Pelosi, a Roman Catholic, was one of the number of political and faith leaders to speak at the annual prayer breakfast, and mentioned in her speech some of the similarities she sees between Islam, Judaism, and Christianity.

    "In the Gospel of John we see the golden rule that stands at the heart of the gospel, and as we hear these words from John 13, 15, and 17, we know that this message, this command of love is not confined to the New Testament," Pelosi said, according to The Daily Caller.

    "The same message stands at the center of the Torah and the teachings of the prophet Muhammad too. In the Torah it says, 'love your neighbor as yourself' and from Muhammad, 'none of you has faith until he loves for his neighbor or brother what he loves for himself.'"

  • Palestinian Authority President Mahmoud Abbas meets with families of Palestinian terrorists in Ramallah on Wednesday, February 3, 2016. (screen capture: Ynet)

    About two weeks ago, Palestinian Authority Chairman Mahmoud Abbas (Abu Mazen) met with a group of Israeli journalists, myself included, in the Muqata in Ramallah. The rais made firm statements against violence and terrorism and repeated his call for the resumption of peace talks.

    On Wednesday afternoon, just hours after three Palestinian youths from Qabatiya carried out a horrific terror attack at Damascus Gate in which Border Police officer Hadar Cohen, 19, was killed, Abbas met in the same office with parents of several young Palestinian terrorists who had murdered Israelis — terrorists whose bodies had not been returned. He promised to rebuild the families’ homes, which Israeli security troops had demolished.

    It may be that Abbas sees such a promise as a humanitarian gesture, perhaps an act of mercy, toward the families. But he must know how his words and deeds would be interpreted in Palestinian and Israeli society: as an act of solidarity and support for terrorists’ actions in a week that those three young men, from families that are strong supporters of Fatah, went on a killing spree outside Jerusalem’s Old City, and a Palestinian Authority police officer tried to kill three young soldiers. Plainly, this is no way to build peace; nor is it any way to convey a message against violence and terrorism.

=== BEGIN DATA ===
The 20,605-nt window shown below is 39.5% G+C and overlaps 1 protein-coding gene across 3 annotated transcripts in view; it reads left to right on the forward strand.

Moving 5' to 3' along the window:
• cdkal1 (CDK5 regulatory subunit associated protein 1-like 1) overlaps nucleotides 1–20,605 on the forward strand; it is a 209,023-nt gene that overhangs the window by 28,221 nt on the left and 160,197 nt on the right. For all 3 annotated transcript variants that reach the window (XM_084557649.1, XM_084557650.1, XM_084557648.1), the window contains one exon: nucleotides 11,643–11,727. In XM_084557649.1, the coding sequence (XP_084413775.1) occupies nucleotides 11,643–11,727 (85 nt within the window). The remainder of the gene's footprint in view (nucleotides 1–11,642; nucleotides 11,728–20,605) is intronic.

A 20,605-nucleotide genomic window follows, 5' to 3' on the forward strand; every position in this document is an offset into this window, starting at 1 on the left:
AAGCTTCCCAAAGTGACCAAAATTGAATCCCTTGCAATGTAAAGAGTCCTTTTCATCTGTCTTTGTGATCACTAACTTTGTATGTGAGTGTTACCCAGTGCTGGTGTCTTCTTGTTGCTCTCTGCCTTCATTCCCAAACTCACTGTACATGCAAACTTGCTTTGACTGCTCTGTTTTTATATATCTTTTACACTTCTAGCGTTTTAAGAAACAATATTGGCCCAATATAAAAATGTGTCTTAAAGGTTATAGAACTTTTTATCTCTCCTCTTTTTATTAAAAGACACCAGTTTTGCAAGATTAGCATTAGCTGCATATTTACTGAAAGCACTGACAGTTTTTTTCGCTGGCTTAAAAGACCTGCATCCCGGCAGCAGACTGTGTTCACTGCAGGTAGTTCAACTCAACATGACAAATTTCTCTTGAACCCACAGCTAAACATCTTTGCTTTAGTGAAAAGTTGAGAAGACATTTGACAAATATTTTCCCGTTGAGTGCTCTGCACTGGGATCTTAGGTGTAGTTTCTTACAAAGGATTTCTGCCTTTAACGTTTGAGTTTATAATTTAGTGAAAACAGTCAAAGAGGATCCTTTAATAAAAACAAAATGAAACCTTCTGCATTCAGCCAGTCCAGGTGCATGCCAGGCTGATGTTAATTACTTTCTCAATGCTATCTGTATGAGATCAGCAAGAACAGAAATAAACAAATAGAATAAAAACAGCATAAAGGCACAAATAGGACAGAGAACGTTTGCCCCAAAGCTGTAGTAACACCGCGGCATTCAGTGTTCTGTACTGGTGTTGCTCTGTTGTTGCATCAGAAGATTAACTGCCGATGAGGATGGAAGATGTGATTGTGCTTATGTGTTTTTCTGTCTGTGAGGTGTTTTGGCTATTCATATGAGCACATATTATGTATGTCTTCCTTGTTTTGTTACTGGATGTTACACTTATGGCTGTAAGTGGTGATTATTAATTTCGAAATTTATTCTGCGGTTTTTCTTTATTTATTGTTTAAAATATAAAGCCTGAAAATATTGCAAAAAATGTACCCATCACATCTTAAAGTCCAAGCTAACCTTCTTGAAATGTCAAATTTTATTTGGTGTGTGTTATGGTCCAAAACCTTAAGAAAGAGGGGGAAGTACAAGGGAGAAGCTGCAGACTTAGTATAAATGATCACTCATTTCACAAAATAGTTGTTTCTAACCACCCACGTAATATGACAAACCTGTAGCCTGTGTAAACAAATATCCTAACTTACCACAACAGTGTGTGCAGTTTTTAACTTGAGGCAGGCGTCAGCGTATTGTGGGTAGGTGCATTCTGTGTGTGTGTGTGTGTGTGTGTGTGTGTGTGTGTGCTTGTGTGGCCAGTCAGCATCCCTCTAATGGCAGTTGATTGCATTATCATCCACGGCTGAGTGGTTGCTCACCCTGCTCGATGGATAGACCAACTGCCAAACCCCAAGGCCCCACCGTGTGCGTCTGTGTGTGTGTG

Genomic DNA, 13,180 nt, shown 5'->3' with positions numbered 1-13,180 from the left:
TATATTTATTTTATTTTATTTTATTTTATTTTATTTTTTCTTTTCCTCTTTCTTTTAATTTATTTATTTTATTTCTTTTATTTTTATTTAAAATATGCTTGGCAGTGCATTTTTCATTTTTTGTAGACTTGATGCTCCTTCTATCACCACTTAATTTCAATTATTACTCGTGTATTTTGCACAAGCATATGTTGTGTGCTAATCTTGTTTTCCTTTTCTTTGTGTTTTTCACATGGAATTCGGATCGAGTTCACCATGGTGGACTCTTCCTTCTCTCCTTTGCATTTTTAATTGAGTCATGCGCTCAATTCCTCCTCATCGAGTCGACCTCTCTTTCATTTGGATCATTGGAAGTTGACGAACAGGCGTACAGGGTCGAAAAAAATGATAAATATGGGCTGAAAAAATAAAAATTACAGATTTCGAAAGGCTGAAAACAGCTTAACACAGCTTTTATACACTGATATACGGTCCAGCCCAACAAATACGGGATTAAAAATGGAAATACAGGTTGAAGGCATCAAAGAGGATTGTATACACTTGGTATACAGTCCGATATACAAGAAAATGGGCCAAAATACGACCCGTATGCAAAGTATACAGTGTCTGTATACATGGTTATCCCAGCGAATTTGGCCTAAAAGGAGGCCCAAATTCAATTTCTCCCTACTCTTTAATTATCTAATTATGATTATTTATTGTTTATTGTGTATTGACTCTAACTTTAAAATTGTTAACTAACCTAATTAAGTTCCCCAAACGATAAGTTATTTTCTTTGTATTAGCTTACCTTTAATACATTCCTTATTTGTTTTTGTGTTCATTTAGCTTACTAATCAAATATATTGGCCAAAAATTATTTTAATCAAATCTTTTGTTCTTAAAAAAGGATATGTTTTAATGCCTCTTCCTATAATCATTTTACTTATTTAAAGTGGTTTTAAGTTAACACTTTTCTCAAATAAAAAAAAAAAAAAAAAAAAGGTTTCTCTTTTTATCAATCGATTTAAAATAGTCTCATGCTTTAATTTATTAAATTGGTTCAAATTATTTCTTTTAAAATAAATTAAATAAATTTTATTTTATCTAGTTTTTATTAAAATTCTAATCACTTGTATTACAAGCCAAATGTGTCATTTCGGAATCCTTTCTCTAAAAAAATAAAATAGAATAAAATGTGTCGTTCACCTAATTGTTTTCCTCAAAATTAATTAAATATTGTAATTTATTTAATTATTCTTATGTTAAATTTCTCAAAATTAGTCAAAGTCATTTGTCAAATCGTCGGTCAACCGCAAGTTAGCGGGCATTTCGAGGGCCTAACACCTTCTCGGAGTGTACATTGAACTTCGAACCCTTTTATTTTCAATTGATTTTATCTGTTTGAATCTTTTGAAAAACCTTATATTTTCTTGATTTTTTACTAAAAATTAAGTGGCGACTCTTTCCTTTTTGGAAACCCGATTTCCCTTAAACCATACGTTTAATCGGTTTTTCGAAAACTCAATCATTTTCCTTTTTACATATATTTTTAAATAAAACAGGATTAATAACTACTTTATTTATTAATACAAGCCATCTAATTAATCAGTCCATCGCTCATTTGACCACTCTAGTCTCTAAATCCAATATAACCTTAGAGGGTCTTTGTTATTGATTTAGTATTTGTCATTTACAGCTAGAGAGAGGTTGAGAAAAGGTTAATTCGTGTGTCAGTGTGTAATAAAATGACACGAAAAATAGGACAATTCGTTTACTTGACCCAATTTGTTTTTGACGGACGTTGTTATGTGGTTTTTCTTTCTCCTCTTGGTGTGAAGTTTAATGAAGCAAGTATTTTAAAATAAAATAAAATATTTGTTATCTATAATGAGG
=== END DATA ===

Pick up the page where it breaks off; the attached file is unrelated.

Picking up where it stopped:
• Prime Minister Benjamin Netayahu visits Border Police officer injured in a terrorist attack outsdside of the Damascus Gate in Jerusalem's Old City. (photo: Amos Ben Gershom, GPO)

    Islamic terrorism is flooding the world and inciting millions from Jakarta to Africa and all the way to California, said Prime Minister Benjamin Netanyahu during a trip on Thursday to the Jerusalem hospital treating a Border Police officer who was injured in yesterday's attack at the Damascus Gate in Jerusalem's Old City.

    Netanyahu praised the courage of the security forces and the courage and strength the Border Police officer shown during Wednesday's attack. He also expressed his condolences to the family of Border Police officer Hadar Cohen who was killed in the combined shooting and stabbing attack.

    Three Arab terrorists wielding machine guns, pipe bombs and knives carried out the attack on Wednesday killing Cohen, 19, who died of her wounds shortly after being rushed to the capital's Hadassa University Medical Center at Mt. Scopus. Her partner, Ravit, was seriously wounded and underwent emergency surgery at the hospital. As of Thursday morning she was considered to be in moderate condition.

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Provocative Commentary


“The men who have done the most for God in this world have been early on their knees. He who fritters away the early morning, its opportunity and freshness, in other pursuits than seeking God will make poor headway seeking Him the rest of the day. If God is not first in our thoughts and efforts in the morning, He will be in the last place the remainder of the day.” 
― E.M. Bounds